While many of Cincinnati’s theaters have announced their 2011-2012 seasons, a few more are putting the finishing touches on what they’ll stage for the coming year. Today I can share with you exciting news from The Carnegie Visual and Performing Arts Center as well as an always popular series at UC’s College-Conservatory of Music (CCM).

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by Rick Pender 01.21.2009
Posted In: Theater at 12:46 PM | Permalink | Comments (0)
 
 

Chekhov, Revisited

If you’ve seen The Seagull at Cincinnati Shakespeare Company (and CityBeat theater reviewer Tom McElfresh recommends that you do), then you should plan a return visit for The Nina Variations, playwright Steven Dietz’s delightful take on the final scene of Chekhov’s play. CSC offers another way to see the 1896 classic, via Dietz’s 1996 script, presented by the Bruce E. Coyle Intern Company from Cincinnati Playhouse in the Park.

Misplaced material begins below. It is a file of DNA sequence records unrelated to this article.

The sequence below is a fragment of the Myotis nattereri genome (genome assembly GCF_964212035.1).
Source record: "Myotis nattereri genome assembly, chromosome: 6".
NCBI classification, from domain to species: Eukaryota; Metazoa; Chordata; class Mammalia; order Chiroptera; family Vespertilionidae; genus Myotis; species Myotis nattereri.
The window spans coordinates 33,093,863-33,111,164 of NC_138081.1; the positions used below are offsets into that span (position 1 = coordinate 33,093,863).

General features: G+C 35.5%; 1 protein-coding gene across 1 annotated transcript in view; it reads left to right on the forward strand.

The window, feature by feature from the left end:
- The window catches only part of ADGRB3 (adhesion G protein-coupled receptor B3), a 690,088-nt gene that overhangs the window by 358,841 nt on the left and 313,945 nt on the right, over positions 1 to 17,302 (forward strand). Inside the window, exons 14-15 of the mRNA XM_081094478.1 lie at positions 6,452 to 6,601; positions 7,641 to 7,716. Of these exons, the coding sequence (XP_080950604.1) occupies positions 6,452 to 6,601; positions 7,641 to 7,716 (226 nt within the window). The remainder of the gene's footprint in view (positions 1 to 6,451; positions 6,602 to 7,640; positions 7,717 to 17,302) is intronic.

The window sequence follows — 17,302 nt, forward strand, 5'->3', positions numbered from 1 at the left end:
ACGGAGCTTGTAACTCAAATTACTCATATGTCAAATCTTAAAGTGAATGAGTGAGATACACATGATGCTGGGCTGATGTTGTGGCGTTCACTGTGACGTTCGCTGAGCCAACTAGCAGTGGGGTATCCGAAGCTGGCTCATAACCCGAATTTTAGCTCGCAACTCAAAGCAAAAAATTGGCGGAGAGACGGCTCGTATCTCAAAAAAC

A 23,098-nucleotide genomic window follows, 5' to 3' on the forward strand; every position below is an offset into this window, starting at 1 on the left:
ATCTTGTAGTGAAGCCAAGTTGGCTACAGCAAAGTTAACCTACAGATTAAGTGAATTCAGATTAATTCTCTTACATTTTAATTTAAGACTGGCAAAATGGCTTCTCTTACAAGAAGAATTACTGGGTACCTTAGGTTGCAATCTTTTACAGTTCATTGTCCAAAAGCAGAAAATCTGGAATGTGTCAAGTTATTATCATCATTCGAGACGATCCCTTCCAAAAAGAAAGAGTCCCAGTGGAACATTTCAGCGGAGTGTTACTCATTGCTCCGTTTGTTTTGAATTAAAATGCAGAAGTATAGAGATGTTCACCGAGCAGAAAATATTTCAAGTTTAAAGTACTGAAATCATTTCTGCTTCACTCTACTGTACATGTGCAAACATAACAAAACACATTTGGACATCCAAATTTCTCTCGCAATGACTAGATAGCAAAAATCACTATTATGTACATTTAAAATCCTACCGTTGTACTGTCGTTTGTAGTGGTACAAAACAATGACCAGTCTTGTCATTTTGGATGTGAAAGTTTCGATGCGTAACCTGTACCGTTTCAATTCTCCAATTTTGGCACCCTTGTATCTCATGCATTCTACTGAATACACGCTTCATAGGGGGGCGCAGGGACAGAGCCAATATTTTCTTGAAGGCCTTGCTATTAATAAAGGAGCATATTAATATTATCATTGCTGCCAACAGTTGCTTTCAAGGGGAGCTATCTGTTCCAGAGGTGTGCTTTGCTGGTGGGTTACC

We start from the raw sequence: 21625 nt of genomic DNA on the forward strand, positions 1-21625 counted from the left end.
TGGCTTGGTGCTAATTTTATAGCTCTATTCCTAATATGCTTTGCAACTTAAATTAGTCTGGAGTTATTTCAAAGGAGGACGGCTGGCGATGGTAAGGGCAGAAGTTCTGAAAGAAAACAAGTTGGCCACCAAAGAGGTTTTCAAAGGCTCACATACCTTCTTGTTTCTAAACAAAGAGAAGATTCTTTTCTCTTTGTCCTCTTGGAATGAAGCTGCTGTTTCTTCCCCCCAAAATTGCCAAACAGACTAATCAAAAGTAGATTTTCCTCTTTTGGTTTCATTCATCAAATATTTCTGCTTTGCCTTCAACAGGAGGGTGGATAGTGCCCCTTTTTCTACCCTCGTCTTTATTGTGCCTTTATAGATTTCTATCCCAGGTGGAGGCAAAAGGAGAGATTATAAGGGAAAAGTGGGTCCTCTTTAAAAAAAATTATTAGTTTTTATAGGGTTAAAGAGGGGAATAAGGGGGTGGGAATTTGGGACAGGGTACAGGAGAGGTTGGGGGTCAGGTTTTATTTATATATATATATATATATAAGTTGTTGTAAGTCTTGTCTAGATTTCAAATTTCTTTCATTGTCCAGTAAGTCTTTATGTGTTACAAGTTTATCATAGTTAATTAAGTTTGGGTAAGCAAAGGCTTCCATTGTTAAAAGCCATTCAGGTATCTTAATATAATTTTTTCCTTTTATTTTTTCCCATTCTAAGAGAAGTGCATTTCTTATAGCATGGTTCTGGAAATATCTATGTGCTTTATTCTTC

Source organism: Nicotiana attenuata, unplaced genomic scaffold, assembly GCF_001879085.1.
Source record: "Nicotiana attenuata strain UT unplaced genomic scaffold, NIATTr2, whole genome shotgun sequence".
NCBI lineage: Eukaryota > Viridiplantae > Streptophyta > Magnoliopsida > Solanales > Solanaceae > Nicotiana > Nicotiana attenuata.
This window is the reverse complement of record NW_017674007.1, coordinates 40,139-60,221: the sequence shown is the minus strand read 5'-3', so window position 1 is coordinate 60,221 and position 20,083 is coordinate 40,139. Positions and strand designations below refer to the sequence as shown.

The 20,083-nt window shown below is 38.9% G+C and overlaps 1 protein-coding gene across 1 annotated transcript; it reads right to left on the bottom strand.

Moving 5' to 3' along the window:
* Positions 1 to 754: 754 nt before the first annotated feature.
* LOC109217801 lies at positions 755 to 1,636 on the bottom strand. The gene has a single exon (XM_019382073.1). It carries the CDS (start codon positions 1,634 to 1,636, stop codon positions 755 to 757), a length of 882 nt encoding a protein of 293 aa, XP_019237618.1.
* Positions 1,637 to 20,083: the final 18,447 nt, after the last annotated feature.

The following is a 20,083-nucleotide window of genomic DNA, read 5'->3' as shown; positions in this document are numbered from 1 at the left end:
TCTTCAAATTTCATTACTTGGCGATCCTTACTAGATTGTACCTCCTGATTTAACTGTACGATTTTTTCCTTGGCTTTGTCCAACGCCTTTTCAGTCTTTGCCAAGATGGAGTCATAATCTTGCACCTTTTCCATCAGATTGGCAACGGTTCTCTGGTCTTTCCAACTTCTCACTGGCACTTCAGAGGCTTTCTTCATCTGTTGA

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by Rick Pender 08.05.2011
Posted In: Theater at 02:58 PM | Permalink | Comments (0)
 
 
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Tracy Letts' 'Superior Donuts' coming to Cincinnati

Tracy Letts' plays haven't quite caught on in Cincinnati. We're yet to see a production locally of August: Osage County, his 2008 Pulitzer Prize winner. Neither the Cincinnati Playhouse nor Ensemble Theatre of Cincinnati� have picked up Superior Donuts, his 2011 Tony-nominated script that will be staged by at least eight major regional theaters across the United States during the coming season. However, a local pick-up company will present Letts' latest script at the Clifton Performance Theatre (404 Ludlow Ave.) in a brief run (Sept. 9-18).